ERISA Coverage – GTL is a benefit that is covered by ERISA. That means that employers have all the administrative obligations that are attendant to maintaining an ERISA plan such as maintaining plan documents and filing forms 5500 (for plans with 100 or more participants). In addition, employers are fiduciaries with respect to all ERISA plans.
ERISA Exception - The Department of Labor (DOL) regulations provide that certain voluntary plans, if they meet the requirements below, would be excepted from ERISA. The regulations state that an ERISA plan “shall not include a group or group-type insurance program offered by an insurer to employees…under which:
(1) no contributions are made by an employer or employee organization;
(2) participation in the program is completely voluntary for employees or members;
(3) the sole functions of the employer or employee organization with respect to the program are, without endorsing the program, to permit the insurer to publicize the program to employees or members, to collect premiums through payroll deductions or dues checkoffs and remit them to the insurer; and
(4) the employer or employee organization receives no consideration in the form of cash or otherwise in connection with the program, other than reasonable compensation, excluding any profit, for administrative services actually rendered in connection with payroll deductions or dues checkoffs.”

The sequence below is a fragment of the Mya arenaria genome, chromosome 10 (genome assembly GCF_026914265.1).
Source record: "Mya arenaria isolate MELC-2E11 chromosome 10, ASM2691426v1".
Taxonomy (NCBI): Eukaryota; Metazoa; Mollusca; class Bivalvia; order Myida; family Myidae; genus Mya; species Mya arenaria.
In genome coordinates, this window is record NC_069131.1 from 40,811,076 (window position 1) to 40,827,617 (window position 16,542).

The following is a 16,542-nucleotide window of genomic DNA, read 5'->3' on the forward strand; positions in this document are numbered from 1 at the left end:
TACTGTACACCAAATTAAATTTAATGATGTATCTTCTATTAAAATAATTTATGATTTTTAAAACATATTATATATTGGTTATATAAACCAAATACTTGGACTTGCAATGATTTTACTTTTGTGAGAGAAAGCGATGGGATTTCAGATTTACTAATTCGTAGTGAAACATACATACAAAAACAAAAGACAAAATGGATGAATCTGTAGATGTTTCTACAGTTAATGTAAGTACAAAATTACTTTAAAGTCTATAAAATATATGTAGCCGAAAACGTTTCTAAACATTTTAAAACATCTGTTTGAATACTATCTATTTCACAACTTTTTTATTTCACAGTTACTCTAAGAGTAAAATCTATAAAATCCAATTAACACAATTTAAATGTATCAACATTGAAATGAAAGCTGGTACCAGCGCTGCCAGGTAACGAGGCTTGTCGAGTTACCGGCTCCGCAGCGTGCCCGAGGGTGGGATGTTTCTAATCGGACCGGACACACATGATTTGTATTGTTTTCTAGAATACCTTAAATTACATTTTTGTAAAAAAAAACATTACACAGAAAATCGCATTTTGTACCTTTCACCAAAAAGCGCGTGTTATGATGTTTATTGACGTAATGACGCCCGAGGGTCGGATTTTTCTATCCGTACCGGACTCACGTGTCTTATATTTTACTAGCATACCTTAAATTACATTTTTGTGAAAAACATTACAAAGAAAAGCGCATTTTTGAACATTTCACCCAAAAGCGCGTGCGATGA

Often the supplemental amounts are employee-paid using after-tax income, so most employers also take advantage of the regulatory exception to ERISA to carve the supplemental coverage out of their ERISA plans. That avoids many mandates associated with ERISA. Avoiding ERISA mandates seems like a good idea to many employers. However, ERISA also comes with protections for employers. Those protections include a requirement that any plan participant with a complaint first exhaust their administrative remedies under the plan before suing, limiting lawsuits to federal (vs. state) courts, and limiting damages available to the benefits promised under the plan plus attorney fees (i.e., there are no punitive damages available).
The settlement between the US Department of Labor (after an investigation by the Employee Benefits Security Administration) and Prudential, the insurer, is the result of an investigation by the DOL regarding GTL processes. The DOL is investigating several other insurers about the same issue and the results of those investigations have not yet been released but the insurers are not all taking the same tack that Prudential has.